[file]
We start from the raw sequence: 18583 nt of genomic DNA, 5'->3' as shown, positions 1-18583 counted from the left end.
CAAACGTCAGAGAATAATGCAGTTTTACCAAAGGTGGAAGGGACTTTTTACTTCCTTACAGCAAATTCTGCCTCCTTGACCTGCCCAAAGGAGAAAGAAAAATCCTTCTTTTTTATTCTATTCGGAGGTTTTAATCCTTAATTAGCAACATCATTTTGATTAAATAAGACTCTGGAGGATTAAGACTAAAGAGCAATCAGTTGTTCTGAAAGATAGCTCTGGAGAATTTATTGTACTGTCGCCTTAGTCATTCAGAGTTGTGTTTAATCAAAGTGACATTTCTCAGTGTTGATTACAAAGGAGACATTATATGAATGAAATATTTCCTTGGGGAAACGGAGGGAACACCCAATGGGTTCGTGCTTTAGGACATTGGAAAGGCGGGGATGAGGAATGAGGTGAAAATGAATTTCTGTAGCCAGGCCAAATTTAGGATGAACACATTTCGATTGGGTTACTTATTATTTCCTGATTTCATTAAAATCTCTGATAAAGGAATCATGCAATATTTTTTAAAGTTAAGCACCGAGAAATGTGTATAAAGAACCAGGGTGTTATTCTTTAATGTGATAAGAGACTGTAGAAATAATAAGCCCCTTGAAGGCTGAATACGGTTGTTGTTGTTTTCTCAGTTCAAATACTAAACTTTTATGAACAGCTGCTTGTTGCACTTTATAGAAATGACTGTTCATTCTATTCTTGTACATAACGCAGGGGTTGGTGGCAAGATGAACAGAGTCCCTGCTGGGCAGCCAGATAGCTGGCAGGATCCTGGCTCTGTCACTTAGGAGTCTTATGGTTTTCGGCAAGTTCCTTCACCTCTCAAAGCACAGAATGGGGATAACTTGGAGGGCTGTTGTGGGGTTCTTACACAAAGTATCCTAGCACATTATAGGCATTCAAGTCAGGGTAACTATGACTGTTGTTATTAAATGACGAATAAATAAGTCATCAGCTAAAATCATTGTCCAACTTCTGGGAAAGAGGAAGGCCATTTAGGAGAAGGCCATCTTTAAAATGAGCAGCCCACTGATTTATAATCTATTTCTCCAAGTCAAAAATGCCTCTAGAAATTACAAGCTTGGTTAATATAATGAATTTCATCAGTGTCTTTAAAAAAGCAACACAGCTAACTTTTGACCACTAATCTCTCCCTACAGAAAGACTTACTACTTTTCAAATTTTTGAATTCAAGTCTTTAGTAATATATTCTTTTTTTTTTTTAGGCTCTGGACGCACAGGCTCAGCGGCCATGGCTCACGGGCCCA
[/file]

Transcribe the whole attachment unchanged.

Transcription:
We start from the raw sequence: 18583 nt of genomic DNA, 5'->3' as shown, positions 1-18583 counted from the left end.
CAAACGTCAGAGAATAATGCAGTTTTACCAAAGGTGGAAGGGACTTTTTACTTCCTTACAGCAAATTCTGCCTCCTTGACCTGCCCAAAGGAGAAAGAAAAATCCTTCTTTTTTATTCTATTCGGAGGTTTTAATCCTTAATTAGCAACATCATTTTGATTAAATAAGACTCTGGAGGATTAAGACTAAAGAGCAATCAGTTGTTCTGAAAGATAGCTCTGGAGAATTTATTGTACTGTCGCCTTAGTCATTCAGAGTTGTGTTTAATCAAAGTGACATTTCTCAGTGTTGATTACAAAGGAGACATTATATGAATGAAATATTTCCTTGGGGAAACGGAGGGAACACCCAATGGGTTCGTGCTTTAGGACATTGGAAAGGCGGGGATGAGGAATGAGGTGAAAATGAATTTCTGTAGCCAGGCCAAATTTAGGATGAACACATTTCGATTGGGTTACTTATTATTTCCTGATTTCATTAAAATCTCTGATAAAGGAATCATGCAATATTTTTTAAAGTTAAGCACCGAGAAATGTGTATAAAGAACCAGGGTGTTATTCTTTAATGTGATAAGAGACTGTAGAAATAATAAGCCCCTTGAAGGCTGAATACGGTTGTTGTTGTTTTCTCAGTTCAAATACTAAACTTTTATGAACAGCTGCTTGTTGCACTTTATAGAAATGACTGTTCATTCTATTCTTGTACATAACGCAGGGGTTGGTGGCAAGATGAACAGAGTCCCTGCTGGGCAGCCAGATAGCTGGCAGGATCCTGGCTCTGTCACTTAGGAGTCTTATGGTTTTCGGCAAGTTCCTTCACCTCTCAAAGCACAGAATGGGGATAACTTGGAGGGCTGTTGTGGGGTTCTTACACAAAGTATCCTAGCACATTATAGGCATTCAAGTCAGGGTAACTATGACTGTTGTTATTAAATGACGAATAAATAAGTCATCAGCTAAAATCATTGTCCAACTTCTGGGAAAGAGGAAGGCCATTTAGGAGAAGGCCATCTTTAAAATGAGCAGCCCACTGATTTATAATCTATTTCTCCAAGTCAAAAATGCCTCTAGAAATTACAAGCTTGGTTAATATAATGAATTTCATCAGTGTCTTTAAAAAAGCAACACAGCTAACTTTTGACCACTAATCTCTCCCTACAGAAAGACTTACTACTTTTCAAATTTTTGAATTCAAGTCTTTAGTAATATATTCTTTTTTTTTTTTAGGCTCTGGACGCACAGGCTCAGCGGCCATGGCTCACGGGCCCA